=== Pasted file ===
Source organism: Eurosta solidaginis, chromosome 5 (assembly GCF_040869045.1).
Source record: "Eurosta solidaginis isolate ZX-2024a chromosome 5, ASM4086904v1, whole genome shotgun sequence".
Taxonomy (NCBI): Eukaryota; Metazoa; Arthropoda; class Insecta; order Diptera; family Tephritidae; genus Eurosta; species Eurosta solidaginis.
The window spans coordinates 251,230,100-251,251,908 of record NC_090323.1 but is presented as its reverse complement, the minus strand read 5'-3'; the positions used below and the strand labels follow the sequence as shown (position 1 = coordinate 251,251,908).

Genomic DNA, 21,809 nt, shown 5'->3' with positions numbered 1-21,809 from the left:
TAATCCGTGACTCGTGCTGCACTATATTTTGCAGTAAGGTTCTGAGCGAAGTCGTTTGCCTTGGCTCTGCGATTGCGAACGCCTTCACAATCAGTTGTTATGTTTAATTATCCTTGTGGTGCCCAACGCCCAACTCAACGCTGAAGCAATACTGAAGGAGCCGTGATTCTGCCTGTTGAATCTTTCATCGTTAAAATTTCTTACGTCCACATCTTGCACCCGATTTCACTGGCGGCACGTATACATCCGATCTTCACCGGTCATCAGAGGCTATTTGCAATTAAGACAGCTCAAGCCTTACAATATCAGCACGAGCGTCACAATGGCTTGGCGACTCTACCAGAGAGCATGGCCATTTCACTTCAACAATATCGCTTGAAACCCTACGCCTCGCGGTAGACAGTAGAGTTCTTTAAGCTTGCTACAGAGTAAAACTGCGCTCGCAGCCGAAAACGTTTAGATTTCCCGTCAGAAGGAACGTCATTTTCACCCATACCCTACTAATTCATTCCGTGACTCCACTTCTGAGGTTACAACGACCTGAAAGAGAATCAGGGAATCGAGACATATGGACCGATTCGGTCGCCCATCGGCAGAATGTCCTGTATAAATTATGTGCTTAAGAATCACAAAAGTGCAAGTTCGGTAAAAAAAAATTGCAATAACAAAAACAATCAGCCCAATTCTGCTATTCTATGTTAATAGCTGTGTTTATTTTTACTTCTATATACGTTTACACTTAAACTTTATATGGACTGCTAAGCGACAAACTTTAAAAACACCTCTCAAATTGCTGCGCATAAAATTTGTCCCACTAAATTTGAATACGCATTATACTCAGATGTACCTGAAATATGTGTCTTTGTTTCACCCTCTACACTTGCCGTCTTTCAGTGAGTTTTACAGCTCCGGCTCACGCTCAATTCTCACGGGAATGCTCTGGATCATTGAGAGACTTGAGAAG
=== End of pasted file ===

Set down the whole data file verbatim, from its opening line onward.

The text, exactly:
Source organism: Eurosta solidaginis, chromosome 5 (assembly GCF_040869045.1).
Source record: "Eurosta solidaginis isolate ZX-2024a chromosome 5, ASM4086904v1, whole genome shotgun sequence".
Taxonomy (NCBI): Eukaryota; Metazoa; Arthropoda; class Insecta; order Diptera; family Tephritidae; genus Eurosta; species Eurosta solidaginis.
The window spans coordinates 251,230,100-251,251,908 of record NC_090323.1 but is presented as its reverse complement, the minus strand read 5'-3'; the positions used below and the strand labels follow the sequence as shown (position 1 = coordinate 251,251,908).

Genomic DNA, 21,809 nt, shown 5'->3' with positions numbered 1-21,809 from the left:
TAATCCGTGACTCGTGCTGCACTATATTTTGCAGTAAGGTTCTGAGCGAAGTCGTTTGCCTTGGCTCTGCGATTGCGAACGCCTTCACAATCAGTTGTTATGTTTAATTATCCTTGTGGTGCCCAACGCCCAACTCAACGCTGAAGCAATACTGAAGGAGCCGTGATTCTGCCTGTTGAATCTTTCATCGTTAAAATTTCTTACGTCCACATCTTGCACCCGATTTCACTGGCGGCACGTATACATCCGATCTTCACCGGTCATCAGAGGCTATTTGCAATTAAGACAGCTCAAGCCTTACAATATCAGCACGAGCGTCACAATGGCTTGGCGACTCTACCAGAGAGCATGGCCATTTCACTTCAACAATATCGCTTGAAACCCTACGCCTCGCGGTAGACAGTAGAGTTCTTTAAGCTTGCTACAGAGTAAAACTGCGCTCGCAGCCGAAAACGTTTAGATTTCCCGTCAGAAGGAACGTCATTTTCACCCATACCCTACTAATTCATTCCGTGACTCCACTTCTGAGGTTACAACGACCTGAAAGAGAATCAGGGAATCGAGACATATGGACCGATTCGGTCGCCCATCGGCAGAATGTCCTGTATAAATTATGTGCTTAAGAATCACAAAAGTGCAAGTTCGGTAAAAAAAAATTGCAATAACAAAAACAATCAGCCCAATTCTGCTATTCTATGTTAATAGCTGTGTTTATTTTTACTTCTATATACGTTTACACTTAAACTTTATATGGACTGCTAAGCGACAAACTTTAAAAACACCTCTCAAATTGCTGCGCATAAAATTTGTCCCACTAAATTTGAATACGCATTATACTCAGATGTACCTGAAATATGTGTCTTTGTTTCACCCTCTACACTTGCCGTCTTTCAGTGAGTTTTACAGCTCCGGCTCACGCTCAATTCTCACGGGAATGCTCTGGATCATTGAGAGACTTGAGAAG